A robot that sucks
Amazon received considerably fewer patents than usual this week, but there were still a few gems in the mix, including this one that at first glance looks like a lightsaber. It's in fact a robotic arm with a suction-cup attachment at the end. The suction cup is actuated, so it can pick up objects at different angles. Amazon has been working on figuring out how to automate the process of packing boxes at its warehouse for years — perhaps this is a step along that process.
Figuring out if it's too loud to use a microphone
As I write this, there is a van beeping as it backs out of a warehouse, a power saw going across the street, and a line of cars honking that do not seem to realize there's a big crane in the middle of my street. It's not the best environment for constant Zoom calls, if I'm honest. Perhaps in the future this patent could help me out: Using sensors built into devices, such as microphones, the patent suggests a future where devices would be able to tell us if the environment is too loud for us to be heard without annoying the people we're speaking to, or whether a voice assistant product like an Amazon Echo would be able to hear us. But hopefully all this working from 凯发k8官网下载手机版home will encourage device manufacturers to actually start putting decent microphones ( and cameras!) into our products.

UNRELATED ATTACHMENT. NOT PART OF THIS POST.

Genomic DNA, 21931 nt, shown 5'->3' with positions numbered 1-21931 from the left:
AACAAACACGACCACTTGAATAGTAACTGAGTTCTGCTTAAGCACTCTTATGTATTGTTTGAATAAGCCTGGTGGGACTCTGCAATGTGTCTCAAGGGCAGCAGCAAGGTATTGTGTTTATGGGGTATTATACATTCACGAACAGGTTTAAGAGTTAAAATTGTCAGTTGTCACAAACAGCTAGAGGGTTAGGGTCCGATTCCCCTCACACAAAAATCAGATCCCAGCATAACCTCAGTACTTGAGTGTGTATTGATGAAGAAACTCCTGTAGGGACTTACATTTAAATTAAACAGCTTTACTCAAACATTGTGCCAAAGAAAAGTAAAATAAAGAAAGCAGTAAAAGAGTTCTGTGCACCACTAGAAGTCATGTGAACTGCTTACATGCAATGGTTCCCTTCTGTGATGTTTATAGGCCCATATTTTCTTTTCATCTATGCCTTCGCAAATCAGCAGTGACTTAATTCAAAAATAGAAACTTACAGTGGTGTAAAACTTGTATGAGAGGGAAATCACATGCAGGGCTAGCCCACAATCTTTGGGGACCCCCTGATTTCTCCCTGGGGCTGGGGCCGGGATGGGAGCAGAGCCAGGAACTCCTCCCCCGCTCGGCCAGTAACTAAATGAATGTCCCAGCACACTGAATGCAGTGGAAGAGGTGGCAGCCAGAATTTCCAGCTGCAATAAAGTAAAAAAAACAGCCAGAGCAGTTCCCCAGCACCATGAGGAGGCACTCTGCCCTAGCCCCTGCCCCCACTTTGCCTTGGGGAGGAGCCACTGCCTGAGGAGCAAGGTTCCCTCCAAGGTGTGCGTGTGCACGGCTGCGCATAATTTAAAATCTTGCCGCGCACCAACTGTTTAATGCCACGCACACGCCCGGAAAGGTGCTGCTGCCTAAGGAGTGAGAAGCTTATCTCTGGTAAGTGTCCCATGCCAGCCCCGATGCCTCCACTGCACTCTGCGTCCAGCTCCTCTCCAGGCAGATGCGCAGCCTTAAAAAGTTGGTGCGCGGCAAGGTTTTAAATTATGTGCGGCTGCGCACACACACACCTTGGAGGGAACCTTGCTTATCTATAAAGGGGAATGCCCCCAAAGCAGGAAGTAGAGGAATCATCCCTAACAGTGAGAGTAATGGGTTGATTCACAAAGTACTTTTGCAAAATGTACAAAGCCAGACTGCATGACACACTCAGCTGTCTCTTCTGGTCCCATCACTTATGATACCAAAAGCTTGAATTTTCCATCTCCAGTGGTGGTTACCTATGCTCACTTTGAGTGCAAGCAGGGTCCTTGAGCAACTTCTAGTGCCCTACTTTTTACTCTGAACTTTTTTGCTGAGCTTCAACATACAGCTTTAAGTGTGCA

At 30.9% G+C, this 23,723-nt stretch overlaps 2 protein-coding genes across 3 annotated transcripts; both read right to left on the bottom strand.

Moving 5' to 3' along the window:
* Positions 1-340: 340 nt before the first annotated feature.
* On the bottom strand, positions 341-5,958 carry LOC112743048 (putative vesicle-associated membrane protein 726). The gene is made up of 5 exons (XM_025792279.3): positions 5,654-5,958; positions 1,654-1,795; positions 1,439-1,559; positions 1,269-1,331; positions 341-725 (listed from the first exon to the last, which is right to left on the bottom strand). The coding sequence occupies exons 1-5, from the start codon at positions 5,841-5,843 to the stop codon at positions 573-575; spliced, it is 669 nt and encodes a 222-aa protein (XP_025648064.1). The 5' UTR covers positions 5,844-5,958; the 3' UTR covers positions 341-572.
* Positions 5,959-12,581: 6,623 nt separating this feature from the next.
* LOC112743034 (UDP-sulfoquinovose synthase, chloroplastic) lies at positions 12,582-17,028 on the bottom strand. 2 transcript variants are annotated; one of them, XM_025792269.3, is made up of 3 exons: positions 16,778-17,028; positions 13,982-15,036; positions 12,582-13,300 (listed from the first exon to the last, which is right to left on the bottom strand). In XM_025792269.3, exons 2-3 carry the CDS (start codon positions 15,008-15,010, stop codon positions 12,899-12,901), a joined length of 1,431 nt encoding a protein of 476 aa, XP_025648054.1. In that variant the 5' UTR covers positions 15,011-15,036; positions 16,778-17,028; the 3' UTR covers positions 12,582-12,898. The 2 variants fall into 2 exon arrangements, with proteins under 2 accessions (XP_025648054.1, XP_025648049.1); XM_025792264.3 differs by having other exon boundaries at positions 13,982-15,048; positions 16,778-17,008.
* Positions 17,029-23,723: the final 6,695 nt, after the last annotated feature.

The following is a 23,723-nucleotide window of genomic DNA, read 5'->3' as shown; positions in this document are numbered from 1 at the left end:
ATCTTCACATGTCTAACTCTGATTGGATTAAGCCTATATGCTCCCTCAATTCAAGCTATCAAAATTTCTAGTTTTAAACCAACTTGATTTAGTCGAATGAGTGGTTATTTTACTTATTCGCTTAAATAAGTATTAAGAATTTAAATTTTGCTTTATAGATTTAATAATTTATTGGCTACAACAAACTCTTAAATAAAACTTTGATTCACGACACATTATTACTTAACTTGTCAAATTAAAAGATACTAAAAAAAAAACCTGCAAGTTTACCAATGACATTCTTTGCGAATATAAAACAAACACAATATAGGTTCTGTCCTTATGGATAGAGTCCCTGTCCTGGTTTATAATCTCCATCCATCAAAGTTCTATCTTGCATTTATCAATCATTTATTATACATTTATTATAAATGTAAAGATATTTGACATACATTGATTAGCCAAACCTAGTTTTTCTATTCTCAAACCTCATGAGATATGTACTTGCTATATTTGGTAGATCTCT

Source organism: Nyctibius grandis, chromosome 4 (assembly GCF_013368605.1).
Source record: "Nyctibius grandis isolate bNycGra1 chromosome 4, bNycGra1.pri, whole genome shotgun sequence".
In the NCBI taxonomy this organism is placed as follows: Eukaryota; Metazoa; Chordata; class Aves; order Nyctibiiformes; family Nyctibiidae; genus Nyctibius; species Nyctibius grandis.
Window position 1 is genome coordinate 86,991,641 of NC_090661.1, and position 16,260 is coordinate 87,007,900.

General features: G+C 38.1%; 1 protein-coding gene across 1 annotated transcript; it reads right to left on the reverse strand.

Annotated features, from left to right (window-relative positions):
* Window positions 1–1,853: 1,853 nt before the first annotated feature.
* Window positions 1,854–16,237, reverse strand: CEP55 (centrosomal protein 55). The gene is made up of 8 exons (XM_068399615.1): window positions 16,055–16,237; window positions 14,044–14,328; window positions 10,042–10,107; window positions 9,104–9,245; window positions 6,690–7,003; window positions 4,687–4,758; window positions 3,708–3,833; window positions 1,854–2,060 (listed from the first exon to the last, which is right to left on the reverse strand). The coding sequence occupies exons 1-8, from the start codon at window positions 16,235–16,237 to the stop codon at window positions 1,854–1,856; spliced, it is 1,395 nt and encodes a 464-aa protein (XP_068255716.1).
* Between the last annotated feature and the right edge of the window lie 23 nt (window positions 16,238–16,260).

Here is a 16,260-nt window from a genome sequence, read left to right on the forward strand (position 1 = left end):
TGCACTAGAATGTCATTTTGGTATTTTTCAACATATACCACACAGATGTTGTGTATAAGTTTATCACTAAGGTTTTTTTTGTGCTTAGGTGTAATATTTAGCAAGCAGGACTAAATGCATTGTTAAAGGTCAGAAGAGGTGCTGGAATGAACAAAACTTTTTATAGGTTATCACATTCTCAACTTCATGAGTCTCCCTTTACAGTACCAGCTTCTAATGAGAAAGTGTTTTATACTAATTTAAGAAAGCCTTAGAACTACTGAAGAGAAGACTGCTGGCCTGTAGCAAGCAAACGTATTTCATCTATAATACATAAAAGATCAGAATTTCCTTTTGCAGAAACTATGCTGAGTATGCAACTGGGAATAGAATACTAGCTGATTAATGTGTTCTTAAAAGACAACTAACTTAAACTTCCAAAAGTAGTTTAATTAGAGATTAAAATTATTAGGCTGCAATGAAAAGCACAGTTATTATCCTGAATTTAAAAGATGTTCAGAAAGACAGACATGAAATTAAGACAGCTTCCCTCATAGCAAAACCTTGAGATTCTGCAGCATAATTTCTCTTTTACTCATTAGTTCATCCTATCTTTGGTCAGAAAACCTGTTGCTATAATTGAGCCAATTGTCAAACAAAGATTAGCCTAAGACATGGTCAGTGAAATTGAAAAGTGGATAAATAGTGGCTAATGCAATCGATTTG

A whole building
In my time looking into Apple, it's won patents for all sorts of random things you see in its stores — the planters, the weird wooden boxes they have instead of seats, the Apple Watch display tables — but I can't remember ever seeing one for an entire Apple store before. But that's just what this patent is for, and it appears to be the very snazzy store built by Foster + Partners in 2015 in Hangzhou, China. I'm not sure if this means the company wants to take this design and replicate it in other locations, or if it's just so unique that it felt it needed the USPTO to have a record of its beauty for some reason.
Using an iPhone to power an AR headset